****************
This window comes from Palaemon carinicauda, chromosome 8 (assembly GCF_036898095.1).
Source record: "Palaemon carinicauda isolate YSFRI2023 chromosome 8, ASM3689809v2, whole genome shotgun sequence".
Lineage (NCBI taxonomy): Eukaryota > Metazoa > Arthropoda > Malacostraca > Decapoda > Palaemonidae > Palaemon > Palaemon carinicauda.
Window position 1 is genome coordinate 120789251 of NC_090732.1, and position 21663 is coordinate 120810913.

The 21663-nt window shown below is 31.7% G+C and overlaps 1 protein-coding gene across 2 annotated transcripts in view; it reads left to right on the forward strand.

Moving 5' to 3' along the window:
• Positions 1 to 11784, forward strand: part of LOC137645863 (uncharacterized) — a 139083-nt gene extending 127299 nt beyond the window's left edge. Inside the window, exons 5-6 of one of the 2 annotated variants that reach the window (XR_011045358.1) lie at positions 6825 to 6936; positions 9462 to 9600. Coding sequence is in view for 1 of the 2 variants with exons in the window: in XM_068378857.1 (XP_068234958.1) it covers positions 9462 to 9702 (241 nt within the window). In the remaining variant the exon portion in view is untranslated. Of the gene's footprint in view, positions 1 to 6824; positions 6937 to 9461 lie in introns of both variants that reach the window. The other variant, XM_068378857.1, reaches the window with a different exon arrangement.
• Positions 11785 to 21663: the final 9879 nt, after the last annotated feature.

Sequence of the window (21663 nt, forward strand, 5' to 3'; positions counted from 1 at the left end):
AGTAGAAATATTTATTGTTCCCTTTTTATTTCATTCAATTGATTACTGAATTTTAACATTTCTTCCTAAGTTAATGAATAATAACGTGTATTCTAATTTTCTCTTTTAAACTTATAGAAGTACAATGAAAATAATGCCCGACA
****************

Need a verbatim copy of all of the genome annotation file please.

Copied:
This window comes from Palaemon carinicauda, chromosome 8 (assembly GCF_036898095.1).
Source record: "Palaemon carinicauda isolate YSFRI2023 chromosome 8, ASM3689809v2, whole genome shotgun sequence".
Lineage (NCBI taxonomy): Eukaryota > Metazoa > Arthropoda > Malacostraca > Decapoda > Palaemonidae > Palaemon > Palaemon carinicauda.
Window position 1 is genome coordinate 120789251 of NC_090732.1, and position 21663 is coordinate 120810913.

The 21663-nt window shown below is 31.7% G+C and overlaps 1 protein-coding gene across 2 annotated transcripts in view; it reads left to right on the forward strand.

Moving 5' to 3' along the window:
• Positions 1 to 11784, forward strand: part of LOC137645863 (uncharacterized) — a 139083-nt gene extending 127299 nt beyond the window's left edge. Inside the window, exons 5-6 of one of the 2 annotated variants that reach the window (XR_011045358.1) lie at positions 6825 to 6936; positions 9462 to 9600. Coding sequence is in view for 1 of the 2 variants with exons in the window: in XM_068378857.1 (XP_068234958.1) it covers positions 9462 to 9702 (241 nt within the window). In the remaining variant the exon portion in view is untranslated. Of the gene's footprint in view, positions 1 to 6824; positions 6937 to 9461 lie in introns of both variants that reach the window. The other variant, XM_068378857.1, reaches the window with a different exon arrangement.
• Positions 11785 to 21663: the final 9879 nt, after the last annotated feature.

Sequence of the window (21663 nt, forward strand, 5' to 3'; positions counted from 1 at the left end):
AGTAGAAATATTTATTGTTCCCTTTTTATTTCATTCAATTGATTACTGAATTTTAACATTTCTTCCTAAGTTAATGAATAATAACGTGTATTCTAATTTTCTCTTTTAAACTTATAGAAGTACAATGAAAATAATGCCCGACA